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Sean Milligan: Convincing mom turned out worthwhile

Justin Schuver | Thursday, November 13, 2003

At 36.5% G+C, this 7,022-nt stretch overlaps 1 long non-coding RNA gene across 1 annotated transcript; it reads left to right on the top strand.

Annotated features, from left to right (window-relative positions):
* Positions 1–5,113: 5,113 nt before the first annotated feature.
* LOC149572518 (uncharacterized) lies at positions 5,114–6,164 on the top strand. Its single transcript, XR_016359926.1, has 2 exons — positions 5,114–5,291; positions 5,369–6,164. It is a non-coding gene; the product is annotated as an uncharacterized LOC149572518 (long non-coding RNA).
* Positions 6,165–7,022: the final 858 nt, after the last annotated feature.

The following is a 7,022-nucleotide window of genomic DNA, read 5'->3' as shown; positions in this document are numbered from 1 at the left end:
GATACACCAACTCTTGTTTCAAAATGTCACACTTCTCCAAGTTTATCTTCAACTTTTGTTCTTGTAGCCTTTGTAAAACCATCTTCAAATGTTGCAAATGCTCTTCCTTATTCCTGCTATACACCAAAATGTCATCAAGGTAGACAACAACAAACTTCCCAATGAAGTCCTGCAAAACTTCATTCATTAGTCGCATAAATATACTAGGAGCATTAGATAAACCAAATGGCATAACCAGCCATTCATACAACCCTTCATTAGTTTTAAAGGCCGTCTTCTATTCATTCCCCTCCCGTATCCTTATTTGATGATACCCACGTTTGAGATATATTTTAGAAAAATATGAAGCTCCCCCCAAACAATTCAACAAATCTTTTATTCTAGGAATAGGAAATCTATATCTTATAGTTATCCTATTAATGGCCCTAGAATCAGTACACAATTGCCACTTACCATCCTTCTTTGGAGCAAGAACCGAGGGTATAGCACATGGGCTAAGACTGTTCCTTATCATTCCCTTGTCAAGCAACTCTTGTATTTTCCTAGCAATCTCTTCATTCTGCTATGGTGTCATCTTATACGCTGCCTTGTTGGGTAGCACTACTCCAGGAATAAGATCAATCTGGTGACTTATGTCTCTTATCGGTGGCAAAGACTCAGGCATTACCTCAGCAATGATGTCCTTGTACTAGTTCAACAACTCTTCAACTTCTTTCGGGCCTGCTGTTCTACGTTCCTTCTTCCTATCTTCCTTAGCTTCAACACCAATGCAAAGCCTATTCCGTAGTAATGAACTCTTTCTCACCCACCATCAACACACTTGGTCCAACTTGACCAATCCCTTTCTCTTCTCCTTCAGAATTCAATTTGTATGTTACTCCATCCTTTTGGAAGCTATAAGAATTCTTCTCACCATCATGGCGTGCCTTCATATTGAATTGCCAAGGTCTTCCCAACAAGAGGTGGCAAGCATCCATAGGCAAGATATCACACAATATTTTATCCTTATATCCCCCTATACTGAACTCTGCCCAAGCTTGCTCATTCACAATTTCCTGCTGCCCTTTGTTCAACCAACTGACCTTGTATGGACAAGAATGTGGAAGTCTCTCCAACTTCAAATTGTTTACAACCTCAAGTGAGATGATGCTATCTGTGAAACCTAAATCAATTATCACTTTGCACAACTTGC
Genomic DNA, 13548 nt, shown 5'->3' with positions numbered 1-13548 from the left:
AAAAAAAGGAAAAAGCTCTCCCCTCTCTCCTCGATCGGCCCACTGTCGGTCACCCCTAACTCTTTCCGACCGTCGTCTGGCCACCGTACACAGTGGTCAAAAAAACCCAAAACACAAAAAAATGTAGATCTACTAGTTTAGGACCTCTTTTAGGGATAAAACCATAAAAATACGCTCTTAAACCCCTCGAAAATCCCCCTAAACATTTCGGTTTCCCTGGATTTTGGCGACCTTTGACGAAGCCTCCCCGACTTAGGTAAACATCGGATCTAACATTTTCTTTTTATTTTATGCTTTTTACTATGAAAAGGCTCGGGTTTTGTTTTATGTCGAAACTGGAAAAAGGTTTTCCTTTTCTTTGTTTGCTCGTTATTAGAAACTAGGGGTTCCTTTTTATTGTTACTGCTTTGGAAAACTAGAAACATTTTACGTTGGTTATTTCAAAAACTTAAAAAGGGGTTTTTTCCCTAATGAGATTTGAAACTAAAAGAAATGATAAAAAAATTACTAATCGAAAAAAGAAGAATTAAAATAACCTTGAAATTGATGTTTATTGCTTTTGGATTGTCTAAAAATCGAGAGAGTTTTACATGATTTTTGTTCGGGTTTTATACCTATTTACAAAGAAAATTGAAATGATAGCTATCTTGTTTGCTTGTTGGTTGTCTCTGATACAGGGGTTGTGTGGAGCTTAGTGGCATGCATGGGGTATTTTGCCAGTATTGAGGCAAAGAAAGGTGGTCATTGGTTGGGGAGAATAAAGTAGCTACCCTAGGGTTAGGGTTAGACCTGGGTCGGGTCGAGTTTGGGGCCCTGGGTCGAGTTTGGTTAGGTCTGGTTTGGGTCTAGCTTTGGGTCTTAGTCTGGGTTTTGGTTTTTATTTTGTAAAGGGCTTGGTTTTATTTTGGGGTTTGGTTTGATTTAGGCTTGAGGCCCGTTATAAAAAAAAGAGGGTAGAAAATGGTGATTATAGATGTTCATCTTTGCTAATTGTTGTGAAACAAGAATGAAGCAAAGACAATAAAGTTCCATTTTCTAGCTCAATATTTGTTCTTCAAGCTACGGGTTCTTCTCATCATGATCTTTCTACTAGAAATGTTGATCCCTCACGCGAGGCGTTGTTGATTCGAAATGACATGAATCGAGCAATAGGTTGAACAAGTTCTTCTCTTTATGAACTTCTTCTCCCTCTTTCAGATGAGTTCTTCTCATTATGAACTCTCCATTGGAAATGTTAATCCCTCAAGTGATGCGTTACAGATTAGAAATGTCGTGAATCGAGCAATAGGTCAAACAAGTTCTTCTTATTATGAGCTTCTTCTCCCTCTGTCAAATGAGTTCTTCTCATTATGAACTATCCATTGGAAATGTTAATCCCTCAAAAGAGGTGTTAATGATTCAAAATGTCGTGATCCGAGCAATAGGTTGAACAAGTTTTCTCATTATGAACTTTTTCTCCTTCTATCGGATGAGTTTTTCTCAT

Despite the fact her son is now a 290-pound lineman for the Irish, Sean Milligan’s mother was worried about him playing football when he was younger.”I’ve always wanted to play football,” Milligan said. “All my friends played football, but my mom wasn’t really for it so I had to coax her into it. She was like, ‘Your older brother didn’t play until he was in high school, and you’re not playing until you’re in high school.'”I kind of talked her letting me start a year before high school, though.”As a senior at Norcross High School in the Atlanta suburb of Norcross, Milligan shined as a standout offensive lineman. He was named a USA Today second-team All American offensive lineman and rated a top-100 prospect by both ESPN.com and The Sporting News.As a high school standout in the football-crazy state of Georgia, Milligan received a lot of looks from the University of Georgia and other SEC schools, as well as Georgia Tech in Atlanta. From the start, though, he knew where he wanted to go.”I kind of just went with my gut and my heart,” he said. “I thought Notre Dame had the best mix of academics and football and I wanted to get a nationally-recognized degree.”Milligan was redshirted as a freshman in 1999 under coach Bob Davie, and only played a few minutes of backup duty as a sophomore. As a junior, Milligan started his first game against Nebraska in 2001.The offensive guard continued to switch between a starter and a backup through 2001, but became a full-time starter in 2002, coach Tyrone Willingham’s first year. Milligan was forced to learn a different blocking scheme from the option-based scheme which Davie used. He also had to deal with the fiasco surrounding the hiring and five days later, resignation, of George O’Leary.”It was hard, because I came in to play under coach Davie and his staff, and when they left it was kind of like, ‘Well, where do I go from here,'” Milligan said. “And then the new coach came in and he was only here for five days, so we all were at home from Christmas break and we’re just kind of thinking – who’s going to be our coach.”It was kind of frustrating not knowing who your coach was going to be, because the school was keeping quiet about it.”During his first year in Willingham’s system, Milligan was a crucial part of an offensive line that sent four players to the NFL and helped the Irish to a 10-3 record. Milligan served an additional role this season as the only returning starter on the offensive line, and was asked to provide extra leadership to the young linemen.”What I tried to do was just to help them learn the game speed, the game tempo, and what’s expected of them,” he said. “The coaches expect leadership out of the seniors, with the young team we have, we’re expected to really set an example.”Milligan injured himself in the Michigan game this year, and hasn’t played since, putting a damper on his last year. Despite the injury, he still feels confident about his future after Notre Dame.”I’m just going to take next semester and try to get things in order. I’d like to go back home to Atlanta, but I’ll really go anywhere someone will hire me,” he said.”I’d like to play professional football, and if that comes, it comes, but I’m not banking my life on it.”